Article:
When you create a DKIM signature for your communications, you will need to specify which private key to use. The related DKIM key is totally bound to the specified selector. The associated public key is published in the DNS on a domain or subdomain which also need to contain this selector:
In our example, we will use the selector “one”, which will give us the following DKIM record to be added to our domains registrar DNS:
one._domainkey.email.deliverability.guru. IN TXT "v=DKIM1;p=MIGfMA0GCSqGSIb3DQEBAQUAA4GNADCBiQKBgQCl2G3Hvbndic2HRXorxfmdRCpEw8W9LPZ489Brz6RLbZPlmxbvae1KlFDZife3/zfKIAQ9WsjvqRPefJxV/ZNABmqOW09B6arzShAwYpIwwsszhIO8EmDmNqPIcbJWOaDA6F6Wo4VRNVuBVE+JwIcn1YJr+Ijr3wBYhv7B0ArxEwIDAQAB"
The DKIM signature will be validated at the receiving mail server by the following entry in the email header of the communication received:
dkim=pass (ok) firstname.lastname@example.org header.s=one;
Domain-based Message Authentication, Reporting and Conformance (DMARC)
Designed to give the ability to give domain owners to protect their domains from unauthorized use also known as “email spoofing”.
Once the DMARC DNS entry is published, any receiving mail server can authenticate the incoming email based on the instructions published by the domain owner within the DNS entry. If the email passes the authentication checks it will be delivered and can be trusted. If the email fails the check, depending on the instructions held within the published DMARC record the email could be delivered, quarantined or rejected.
Different DMARC policies can be set at your domain registrar’s level.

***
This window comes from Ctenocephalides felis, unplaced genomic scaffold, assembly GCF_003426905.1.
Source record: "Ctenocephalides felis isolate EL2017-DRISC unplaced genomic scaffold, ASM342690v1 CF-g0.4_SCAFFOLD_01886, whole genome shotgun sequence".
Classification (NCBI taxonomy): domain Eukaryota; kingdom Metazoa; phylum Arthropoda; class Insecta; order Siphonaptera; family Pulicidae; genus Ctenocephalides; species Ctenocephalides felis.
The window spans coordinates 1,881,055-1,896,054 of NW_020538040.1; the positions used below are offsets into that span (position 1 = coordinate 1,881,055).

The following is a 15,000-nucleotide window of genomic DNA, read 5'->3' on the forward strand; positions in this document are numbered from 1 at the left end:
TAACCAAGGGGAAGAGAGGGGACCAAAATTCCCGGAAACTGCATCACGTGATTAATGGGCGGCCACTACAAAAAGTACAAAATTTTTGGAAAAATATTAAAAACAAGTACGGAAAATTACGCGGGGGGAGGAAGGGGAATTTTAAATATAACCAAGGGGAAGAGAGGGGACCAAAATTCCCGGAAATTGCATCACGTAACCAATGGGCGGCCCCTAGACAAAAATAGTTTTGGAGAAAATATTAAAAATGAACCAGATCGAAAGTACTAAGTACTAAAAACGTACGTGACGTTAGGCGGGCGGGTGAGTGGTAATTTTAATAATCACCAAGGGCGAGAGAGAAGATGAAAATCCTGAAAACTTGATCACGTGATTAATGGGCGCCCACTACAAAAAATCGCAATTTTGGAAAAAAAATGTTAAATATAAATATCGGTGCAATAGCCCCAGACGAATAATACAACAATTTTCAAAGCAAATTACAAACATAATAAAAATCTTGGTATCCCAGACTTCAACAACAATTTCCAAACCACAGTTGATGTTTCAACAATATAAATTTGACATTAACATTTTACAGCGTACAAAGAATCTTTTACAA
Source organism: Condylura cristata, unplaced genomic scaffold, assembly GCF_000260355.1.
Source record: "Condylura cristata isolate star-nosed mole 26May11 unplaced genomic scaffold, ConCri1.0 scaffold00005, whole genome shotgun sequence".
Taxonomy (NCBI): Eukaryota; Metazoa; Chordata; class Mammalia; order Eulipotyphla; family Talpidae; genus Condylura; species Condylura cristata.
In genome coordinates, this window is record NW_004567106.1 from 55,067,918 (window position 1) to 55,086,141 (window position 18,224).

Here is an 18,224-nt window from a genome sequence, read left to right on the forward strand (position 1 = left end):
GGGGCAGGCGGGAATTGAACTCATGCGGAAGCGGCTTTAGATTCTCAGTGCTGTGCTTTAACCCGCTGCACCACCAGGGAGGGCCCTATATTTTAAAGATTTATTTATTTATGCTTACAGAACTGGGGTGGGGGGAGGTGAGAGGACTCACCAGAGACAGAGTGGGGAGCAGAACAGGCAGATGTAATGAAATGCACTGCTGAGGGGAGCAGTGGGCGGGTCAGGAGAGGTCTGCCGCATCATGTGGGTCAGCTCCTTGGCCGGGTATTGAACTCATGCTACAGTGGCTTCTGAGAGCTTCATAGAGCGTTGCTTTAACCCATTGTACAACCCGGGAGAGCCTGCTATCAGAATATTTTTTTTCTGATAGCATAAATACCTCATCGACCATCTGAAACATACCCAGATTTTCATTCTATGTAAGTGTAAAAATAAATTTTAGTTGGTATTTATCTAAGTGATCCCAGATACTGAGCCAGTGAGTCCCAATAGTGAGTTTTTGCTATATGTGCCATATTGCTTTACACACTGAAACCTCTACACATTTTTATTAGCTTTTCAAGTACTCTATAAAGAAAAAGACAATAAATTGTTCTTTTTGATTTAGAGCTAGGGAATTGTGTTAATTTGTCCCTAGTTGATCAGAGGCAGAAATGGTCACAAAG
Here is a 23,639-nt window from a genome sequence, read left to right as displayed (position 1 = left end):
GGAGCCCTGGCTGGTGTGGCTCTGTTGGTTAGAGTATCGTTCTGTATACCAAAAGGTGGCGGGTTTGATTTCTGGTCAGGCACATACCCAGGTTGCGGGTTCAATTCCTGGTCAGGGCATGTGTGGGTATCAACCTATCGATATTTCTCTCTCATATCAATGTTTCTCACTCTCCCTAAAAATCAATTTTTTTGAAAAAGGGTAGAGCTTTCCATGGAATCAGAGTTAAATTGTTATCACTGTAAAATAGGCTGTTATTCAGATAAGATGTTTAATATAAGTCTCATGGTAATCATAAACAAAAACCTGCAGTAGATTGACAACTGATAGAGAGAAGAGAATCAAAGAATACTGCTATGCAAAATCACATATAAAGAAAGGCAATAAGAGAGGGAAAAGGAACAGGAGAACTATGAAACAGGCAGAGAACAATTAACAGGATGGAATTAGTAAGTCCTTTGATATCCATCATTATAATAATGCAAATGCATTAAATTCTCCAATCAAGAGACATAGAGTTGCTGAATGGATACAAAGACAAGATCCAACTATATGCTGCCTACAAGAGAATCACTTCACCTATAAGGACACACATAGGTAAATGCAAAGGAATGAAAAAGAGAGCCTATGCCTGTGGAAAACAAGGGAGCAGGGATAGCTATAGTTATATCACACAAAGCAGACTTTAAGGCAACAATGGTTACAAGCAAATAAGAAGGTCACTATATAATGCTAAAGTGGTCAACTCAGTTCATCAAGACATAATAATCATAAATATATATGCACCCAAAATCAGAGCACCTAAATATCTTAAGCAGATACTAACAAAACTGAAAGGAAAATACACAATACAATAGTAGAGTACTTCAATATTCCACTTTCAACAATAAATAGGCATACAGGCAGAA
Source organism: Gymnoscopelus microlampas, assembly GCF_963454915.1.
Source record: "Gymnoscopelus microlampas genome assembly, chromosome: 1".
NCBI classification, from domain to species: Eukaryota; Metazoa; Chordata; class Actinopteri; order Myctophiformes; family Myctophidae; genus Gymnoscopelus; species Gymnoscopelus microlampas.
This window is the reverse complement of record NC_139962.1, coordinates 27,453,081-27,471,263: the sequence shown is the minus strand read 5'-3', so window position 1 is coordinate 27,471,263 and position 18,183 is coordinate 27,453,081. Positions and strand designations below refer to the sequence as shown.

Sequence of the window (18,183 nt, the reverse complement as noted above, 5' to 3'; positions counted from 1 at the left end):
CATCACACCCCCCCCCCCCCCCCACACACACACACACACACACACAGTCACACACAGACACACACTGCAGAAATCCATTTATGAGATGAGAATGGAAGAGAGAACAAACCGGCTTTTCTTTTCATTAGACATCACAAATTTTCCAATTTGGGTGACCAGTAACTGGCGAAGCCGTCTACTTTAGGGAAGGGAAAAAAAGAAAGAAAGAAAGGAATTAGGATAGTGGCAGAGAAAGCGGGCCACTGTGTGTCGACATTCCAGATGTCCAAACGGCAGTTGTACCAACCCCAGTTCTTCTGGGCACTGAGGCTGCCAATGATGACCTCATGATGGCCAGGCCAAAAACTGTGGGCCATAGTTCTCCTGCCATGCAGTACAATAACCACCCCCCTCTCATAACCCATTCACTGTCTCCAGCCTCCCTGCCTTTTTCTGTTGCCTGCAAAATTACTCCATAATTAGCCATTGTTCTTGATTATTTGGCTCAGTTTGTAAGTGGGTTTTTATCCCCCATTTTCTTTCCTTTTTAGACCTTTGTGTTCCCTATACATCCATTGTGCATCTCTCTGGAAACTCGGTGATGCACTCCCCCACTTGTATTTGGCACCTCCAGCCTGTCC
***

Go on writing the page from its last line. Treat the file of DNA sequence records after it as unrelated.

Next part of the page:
_dmarc.email.deliverability.guru IN TXT "v=DMARC1; p=none; rua=mailto:email@example.com;"
The above DMARC policy will instruct the receiving mail server to only send aggregated reports to the email address “firstname.lastname@example.org”, this does not instruct the receiving mail server to apply any filtering policy.
_dmarc.email.deliverability.guru IN TXT "v=DMARC1; p=quarantine; rua=mailto:email@example.com;"
The above DMARC policy will instruct the receiving mail server to “quarantine” the messages that fails DMARC check. The term “quarantine” means that the receiving mail server can treat the related message in different ways:
- deliver to junk folder: deliver the related message into the recipient’s spam folder
- temporarily hold the message for non compliance and perform additional analysis to decide whether the message should be delivered to the recipient or not
- Use it to improve its spam filtering systems which is likely to result in the related message to be considered as spam
_dmarc.email.deliverability.guru IN TXT "v=DMARC1; p=reject; rua=mailto:firstname.lastname@example.org;"
The above DMARC policy will instruct the receiving mail server to reject all messages which are failing DMARC check.
The receiving mail server which usually react in two different ways:
- Refuse to accept non-compliant emails and report it to the domain owner
- Accept initial SMTP delivery but prevents delivery to the final recipient for non-compliance. When delivery fails, one the following would happen:
– A non delivery message will be returned (bounce)
– The related message is silently dropped
The must have authentication mechanism are SPF and DKIM which are widely used, if possible it is also recommend to implement DMARC to ensure that your domains are fully protected against email spoofing.